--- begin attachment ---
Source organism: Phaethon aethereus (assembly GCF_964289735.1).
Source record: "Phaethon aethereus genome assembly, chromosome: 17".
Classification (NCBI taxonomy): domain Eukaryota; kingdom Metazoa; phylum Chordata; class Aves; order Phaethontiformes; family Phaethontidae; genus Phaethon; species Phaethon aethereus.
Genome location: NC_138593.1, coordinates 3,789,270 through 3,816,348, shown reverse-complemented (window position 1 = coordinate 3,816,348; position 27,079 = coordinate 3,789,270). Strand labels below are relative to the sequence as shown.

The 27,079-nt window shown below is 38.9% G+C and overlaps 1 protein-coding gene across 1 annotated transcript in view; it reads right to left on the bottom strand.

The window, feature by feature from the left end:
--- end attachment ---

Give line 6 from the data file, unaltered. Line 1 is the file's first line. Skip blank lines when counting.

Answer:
The window, feature by feature from the left end: